IFP: What are you working on right now?
WJ: I’ve just finished the novel, Pallid Light. It will appear in bookstores in Feb. 2010. It is a modern horror/thriller with a touch of SF. I’m also completing two anthologies, Tales Out of Miskatonic University, and Ancient Shadows. There is another High Seas Cthulhu in the works, and I have two novels due in the next 15 months, so I’ll be moving to those next.
IFP: What is your dream project?
WJ: A very good question. I’m not sure I have an answer. Perhaps this sounds over the top, but presently, the things I’m writing are my dream projects. I’ve been able to leave my job teaching at a university to write full-time. I have been quite fortunate to end up writing what I enjoy.
IFP: What is your favourite Lovecraft/Mythos story?
WJ: “From Beyond” is one of my favourite HPL tales. It was the premise for the Horrors Beyond anthologies, and it is a tale I always enjoy re-reading. Certainly, there are others, but that was the one which hooked me with Lovecraft.
IFP: If you could be a Lovecraft character or creature, who would you be and why?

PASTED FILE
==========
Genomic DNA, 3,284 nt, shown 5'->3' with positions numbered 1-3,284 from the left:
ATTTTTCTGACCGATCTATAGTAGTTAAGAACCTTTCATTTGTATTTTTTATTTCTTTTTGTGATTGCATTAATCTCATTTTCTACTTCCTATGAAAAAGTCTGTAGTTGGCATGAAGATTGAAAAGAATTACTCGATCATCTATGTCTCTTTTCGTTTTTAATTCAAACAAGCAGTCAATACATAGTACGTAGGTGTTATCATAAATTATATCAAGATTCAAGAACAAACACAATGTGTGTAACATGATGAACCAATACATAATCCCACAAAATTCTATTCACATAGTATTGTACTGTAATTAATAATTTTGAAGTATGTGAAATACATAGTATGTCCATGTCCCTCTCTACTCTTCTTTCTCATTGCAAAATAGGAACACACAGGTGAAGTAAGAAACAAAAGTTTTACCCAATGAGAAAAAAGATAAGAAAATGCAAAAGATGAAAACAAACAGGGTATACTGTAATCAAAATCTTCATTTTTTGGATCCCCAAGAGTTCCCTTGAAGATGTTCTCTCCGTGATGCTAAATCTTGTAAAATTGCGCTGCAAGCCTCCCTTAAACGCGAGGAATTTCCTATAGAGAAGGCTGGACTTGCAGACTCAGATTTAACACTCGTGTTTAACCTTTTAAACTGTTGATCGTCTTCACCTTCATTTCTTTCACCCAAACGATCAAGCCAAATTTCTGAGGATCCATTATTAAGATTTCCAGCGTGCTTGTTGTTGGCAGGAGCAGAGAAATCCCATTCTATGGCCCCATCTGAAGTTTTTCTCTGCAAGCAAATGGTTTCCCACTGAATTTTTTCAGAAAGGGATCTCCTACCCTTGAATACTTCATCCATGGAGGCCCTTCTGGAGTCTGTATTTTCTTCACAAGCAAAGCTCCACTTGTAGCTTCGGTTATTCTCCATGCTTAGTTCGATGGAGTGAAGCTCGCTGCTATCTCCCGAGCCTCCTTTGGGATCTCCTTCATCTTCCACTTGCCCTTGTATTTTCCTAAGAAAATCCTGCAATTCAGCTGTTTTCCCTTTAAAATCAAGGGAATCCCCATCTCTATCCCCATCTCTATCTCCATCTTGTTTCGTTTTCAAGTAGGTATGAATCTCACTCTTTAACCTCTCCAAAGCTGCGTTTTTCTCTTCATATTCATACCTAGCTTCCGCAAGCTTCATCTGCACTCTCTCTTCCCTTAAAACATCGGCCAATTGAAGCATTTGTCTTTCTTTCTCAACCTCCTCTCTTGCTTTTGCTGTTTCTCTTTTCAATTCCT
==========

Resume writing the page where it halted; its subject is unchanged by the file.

WJ: A hard choice. Lovecraft often stated that his universe and his creations were not “evil”; rather, he wrote they were “uncaring”. Perhaps they have a void of empathy. Or are apathetic. While in the eyes of an alien, this is may not be negative behavior, in the eyes of most humans it is. Standing by while others die seems a less-than-“good”. The same is true for bringing about a human’s demise. Since I’m a person who is not apathetic, choosing is tough. And clearly, I’m over-thinking it. Nonetheless, I couldn’t resist being a Yith. Yes, they are a bit persecuted, but being the self-proclaimed masters of space and time, it seems like they have a number of avenues open to them. And they can certainly cause a lot of havoc. Sounds like fun. Then again, Shoggoths seem to have a pretty good life, when not being experimented upon, enslaved, or killed. I guess they just go with the flow.
Bio: William Jones has received Bram Stoker Award, International Horror Guild Award and Origins Award nominations for his works. He is the editor of several anthologies, including The Anthology of Dark Wisdom: The Best of Dark Fiction, Frontier Cthulhu: Ancient Horrors in the New World, High Seas Cthulhu, and the Horrors Beyond Series. His book, The Strange Cases of Rudolph Pearson, was selected by editor Ellen Datlow as a “seminal” work for readers of Lovecraftian horror. He has also written a number of role-playing game supplements, and his writings have been translated into several languages. His most recent novel is Pallid Light: The Waking Dead. He lives in Michigan.